90cm x 44cm Acrylic on Linen
The lines represent the flowing of water at Warntaparri where the people did the dancing of the rain. They painted their body with paint (white) and sat and sang the song of the hailstones. Thunder clouds rose in the distance, people saw the clouds and sought shelters because of the rain. They knew the rain was big and strong. When it came closer they all stayed in the shelter and waited till it rained. It rained and rained until everything was flooded then it made rivers, billabongs, lagoons etc and made streams and soakage's. They lived next to the soakage for one month, until the soakage dried up, and then they would move to another soakage. In the dry the people would dig a hole and cover it with plants and the next morning there would be clean drinking water in there.
Janet Long Nakamarra
Janet was born in 1960 at Anninie in the traditional land of her people, Warntaparri. She lived a traditional life with her family and her Aunts May and Molly Napurulla showing her how to paint the traditional body paint designs for her Warntaparri Dreaming.
Through hard work and study, Janet gained the status of Linguist with her people and began to teach as a literacy worker at the Willowra School. She produced bi-lingual literature for use in the teaching programme. Although she has lived all her life in Willowra her linguist talents led her to many contacts with the rest of Australia. When Vivien Johnson began to write her book “Aboriginal Artists of the Western Desert” it was Janet she approached to do the transaction and correct any terms that were in the book.
In 1989 she began to paint her designs and Dreamings on small boards when the local store at Willowra began supplying canvas and paints to the locals Aboriginal Artists. When her brother Malcolm Jagamarra saw her taking an interest in painting he taught her how to use the medium of acrylics on canvas. She saw this as a way of teaching people about her culture and the world as a whole.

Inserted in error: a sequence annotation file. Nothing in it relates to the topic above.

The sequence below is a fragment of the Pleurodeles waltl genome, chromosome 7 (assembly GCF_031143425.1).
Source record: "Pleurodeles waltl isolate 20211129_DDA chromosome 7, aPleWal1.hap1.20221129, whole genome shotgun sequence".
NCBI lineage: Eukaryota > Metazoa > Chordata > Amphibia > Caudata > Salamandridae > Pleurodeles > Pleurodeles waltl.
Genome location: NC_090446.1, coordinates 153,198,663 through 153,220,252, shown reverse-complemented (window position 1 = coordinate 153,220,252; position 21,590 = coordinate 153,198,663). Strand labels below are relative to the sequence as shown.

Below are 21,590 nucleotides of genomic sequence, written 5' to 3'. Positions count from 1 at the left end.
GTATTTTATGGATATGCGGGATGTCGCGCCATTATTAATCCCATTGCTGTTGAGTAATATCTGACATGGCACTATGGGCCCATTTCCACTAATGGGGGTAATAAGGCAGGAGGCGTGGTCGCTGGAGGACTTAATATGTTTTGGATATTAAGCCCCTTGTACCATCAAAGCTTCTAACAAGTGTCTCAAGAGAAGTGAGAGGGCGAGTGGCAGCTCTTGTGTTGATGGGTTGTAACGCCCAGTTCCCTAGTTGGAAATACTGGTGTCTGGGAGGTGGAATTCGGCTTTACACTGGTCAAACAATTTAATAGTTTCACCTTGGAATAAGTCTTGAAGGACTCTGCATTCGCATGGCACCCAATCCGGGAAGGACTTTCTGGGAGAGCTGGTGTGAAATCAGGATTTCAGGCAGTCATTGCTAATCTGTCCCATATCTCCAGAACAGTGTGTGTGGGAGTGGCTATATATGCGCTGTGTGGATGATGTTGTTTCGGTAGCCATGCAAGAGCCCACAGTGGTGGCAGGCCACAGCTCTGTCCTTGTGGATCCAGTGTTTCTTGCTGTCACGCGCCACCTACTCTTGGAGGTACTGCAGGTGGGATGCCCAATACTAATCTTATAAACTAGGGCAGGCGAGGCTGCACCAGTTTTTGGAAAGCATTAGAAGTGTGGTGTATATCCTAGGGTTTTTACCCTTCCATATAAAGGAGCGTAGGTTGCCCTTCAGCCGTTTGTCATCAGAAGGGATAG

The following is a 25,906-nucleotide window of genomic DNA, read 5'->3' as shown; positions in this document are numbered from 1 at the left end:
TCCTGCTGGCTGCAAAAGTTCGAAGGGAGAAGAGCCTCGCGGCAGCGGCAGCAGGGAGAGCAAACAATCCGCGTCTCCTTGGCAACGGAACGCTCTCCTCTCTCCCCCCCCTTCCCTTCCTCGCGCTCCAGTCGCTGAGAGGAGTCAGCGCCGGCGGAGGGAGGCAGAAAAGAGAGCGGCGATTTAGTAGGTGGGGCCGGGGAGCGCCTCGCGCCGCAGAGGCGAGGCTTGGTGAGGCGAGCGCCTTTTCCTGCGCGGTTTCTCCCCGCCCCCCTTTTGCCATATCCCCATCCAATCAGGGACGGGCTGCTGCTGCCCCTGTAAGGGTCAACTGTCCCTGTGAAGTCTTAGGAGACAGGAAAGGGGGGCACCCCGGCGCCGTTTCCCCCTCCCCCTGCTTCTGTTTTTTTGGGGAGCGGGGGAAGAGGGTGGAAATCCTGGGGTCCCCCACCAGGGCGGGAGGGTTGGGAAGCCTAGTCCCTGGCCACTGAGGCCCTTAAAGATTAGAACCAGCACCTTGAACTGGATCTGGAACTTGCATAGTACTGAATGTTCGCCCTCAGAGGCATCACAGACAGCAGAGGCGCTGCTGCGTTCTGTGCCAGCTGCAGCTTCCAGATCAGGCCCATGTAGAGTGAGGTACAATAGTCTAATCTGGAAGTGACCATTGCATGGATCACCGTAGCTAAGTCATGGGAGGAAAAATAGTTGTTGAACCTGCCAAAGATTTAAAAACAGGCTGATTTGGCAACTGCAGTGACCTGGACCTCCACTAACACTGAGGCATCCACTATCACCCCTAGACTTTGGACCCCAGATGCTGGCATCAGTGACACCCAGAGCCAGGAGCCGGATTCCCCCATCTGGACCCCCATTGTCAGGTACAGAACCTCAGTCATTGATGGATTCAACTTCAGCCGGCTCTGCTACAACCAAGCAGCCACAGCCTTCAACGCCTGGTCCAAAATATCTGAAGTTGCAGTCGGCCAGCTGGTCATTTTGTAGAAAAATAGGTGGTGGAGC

She uses her deep knowledge of her talents as a linguist and translates her Dreamings onto canvas in a way that no other artist is able to achieve. Her paintings have many small details in them that tell a story as a whole. The story that she writes for the paintings is as fascinating as the painting itself. These stories tell of the mythology and religion of her people in a way that any outsider can understand and learn from.
Janet’s unique style of painting has ensured she has gained rapid recognition.
• Amsterdam, Holland
• Civic Centre, Wagga Wagga, NSW
• Parker Gallery, Sydney
• "Out Of Australia" Exhibition, Lui Hai-Su National Art Museum, Shanghai, China
• Aboriginal Art Galleries, Melbourne
• Aboriginal Desert Art Gallery, Alice Springs
• Jinta Desert Art Gallery, Sydney
• A one-person exhibition, Sydney's Chifley Square.
• Indigenous Art of the Dreamtime, United Nations, New York, USA, Throckmorton Gallery Sante Fe, New Mexico,
• Galleria Gondwana Exhibition in Rome, Italy.
• United Nations, New York, USA
• Landesmuseum für Natur und Mensch, Oldenburg
• Nacht derMuseen, Brit's Art & Promotion Quellenhof-Dorint Hotel, Aachen
• EU-Australia Coal Conference – Brit's Art & Promotion
• Rautenstrauch-Joest-Museum, Köln
• Brit's Art & Promotion "Jinta Jungu"
• Museum für Naturkunde, Zentralinstitut der Humbold-Universität zu Berlin, Berlin
• Brit's Art & Promotion, Leere & Vision, Herford
• Brit's Art & Promotion art – communication, Vodafone, Ratingen
• TOAAC Gallery, Brisbane, QLD, Solo Exhibition
• Cooee Aboriginal Art Gallery, Sydney, Solo Exhibition
• Art Gallery of New South Wales, Sydney
• National Gallery of Victoria, Melbourne
• Australian Embassy, New York
• Berndt Museum of Anthropology, University of Western Australia.
• The Kelton Foundation, Santa Monica, U.S.A.